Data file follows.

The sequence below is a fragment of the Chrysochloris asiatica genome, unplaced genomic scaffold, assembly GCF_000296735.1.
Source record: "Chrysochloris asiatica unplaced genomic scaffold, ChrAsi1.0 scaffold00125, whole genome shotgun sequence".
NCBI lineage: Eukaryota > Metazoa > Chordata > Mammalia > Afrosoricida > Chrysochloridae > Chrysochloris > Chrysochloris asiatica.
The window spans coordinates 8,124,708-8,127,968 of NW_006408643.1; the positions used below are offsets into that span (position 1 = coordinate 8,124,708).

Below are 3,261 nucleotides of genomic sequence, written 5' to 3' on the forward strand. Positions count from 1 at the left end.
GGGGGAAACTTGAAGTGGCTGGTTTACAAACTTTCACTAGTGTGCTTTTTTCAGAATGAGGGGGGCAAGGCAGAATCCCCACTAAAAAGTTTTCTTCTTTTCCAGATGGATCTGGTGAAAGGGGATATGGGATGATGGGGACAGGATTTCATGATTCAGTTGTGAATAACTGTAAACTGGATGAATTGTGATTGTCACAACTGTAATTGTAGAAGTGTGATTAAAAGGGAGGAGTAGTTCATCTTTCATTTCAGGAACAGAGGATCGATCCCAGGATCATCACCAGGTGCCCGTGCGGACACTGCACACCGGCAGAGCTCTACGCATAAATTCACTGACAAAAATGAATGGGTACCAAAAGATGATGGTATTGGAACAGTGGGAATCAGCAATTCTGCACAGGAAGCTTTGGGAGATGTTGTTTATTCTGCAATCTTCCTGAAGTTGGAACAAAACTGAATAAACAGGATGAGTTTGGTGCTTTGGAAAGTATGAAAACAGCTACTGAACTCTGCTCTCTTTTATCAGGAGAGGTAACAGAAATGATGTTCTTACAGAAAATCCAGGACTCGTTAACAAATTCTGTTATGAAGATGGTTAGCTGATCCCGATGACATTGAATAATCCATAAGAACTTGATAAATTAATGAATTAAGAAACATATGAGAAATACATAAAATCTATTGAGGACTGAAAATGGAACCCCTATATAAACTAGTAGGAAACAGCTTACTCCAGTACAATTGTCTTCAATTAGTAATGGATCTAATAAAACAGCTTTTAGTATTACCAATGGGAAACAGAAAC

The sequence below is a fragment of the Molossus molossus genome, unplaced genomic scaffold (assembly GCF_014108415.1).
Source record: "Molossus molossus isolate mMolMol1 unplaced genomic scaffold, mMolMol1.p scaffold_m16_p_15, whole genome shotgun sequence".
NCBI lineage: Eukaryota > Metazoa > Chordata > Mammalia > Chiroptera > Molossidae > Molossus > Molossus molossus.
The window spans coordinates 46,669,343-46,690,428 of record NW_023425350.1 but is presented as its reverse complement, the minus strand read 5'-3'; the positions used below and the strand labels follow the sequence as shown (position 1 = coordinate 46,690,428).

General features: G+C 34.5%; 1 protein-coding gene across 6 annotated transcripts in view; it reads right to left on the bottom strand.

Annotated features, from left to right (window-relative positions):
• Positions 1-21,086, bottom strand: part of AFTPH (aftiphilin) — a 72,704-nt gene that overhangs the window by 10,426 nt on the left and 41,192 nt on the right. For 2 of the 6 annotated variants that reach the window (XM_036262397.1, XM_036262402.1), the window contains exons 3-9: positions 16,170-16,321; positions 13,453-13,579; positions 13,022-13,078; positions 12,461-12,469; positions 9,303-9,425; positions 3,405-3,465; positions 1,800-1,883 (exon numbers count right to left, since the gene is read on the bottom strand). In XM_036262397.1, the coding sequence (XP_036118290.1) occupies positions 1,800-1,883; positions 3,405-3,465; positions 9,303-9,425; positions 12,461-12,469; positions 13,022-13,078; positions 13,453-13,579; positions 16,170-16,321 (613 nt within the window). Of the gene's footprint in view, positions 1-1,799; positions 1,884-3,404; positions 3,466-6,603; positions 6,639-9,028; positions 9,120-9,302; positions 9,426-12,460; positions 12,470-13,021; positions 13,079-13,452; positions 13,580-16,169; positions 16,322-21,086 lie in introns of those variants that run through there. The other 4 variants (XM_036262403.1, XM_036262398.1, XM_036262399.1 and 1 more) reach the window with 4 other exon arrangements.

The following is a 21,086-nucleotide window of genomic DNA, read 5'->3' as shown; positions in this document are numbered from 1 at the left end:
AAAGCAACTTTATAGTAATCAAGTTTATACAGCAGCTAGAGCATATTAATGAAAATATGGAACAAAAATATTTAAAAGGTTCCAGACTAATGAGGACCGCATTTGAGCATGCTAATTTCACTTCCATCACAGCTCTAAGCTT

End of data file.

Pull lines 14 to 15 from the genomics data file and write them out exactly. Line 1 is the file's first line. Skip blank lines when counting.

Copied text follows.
The following is a 21,086-nucleotide window of genomic DNA, read 5'->3' as shown; positions in this document are numbered from 1 at the left end:
AAAGCAACTTTATAGTAATCAAGTTTATACAGCAGCTAGAGCATATTAATGAAAATATGGAACAAAAATATTTAAAAGGTTCCAGACTAATGAGGACCGCATTTGAGCATGCTAATTTCACTTCCATCACAGCTCTAAGCTT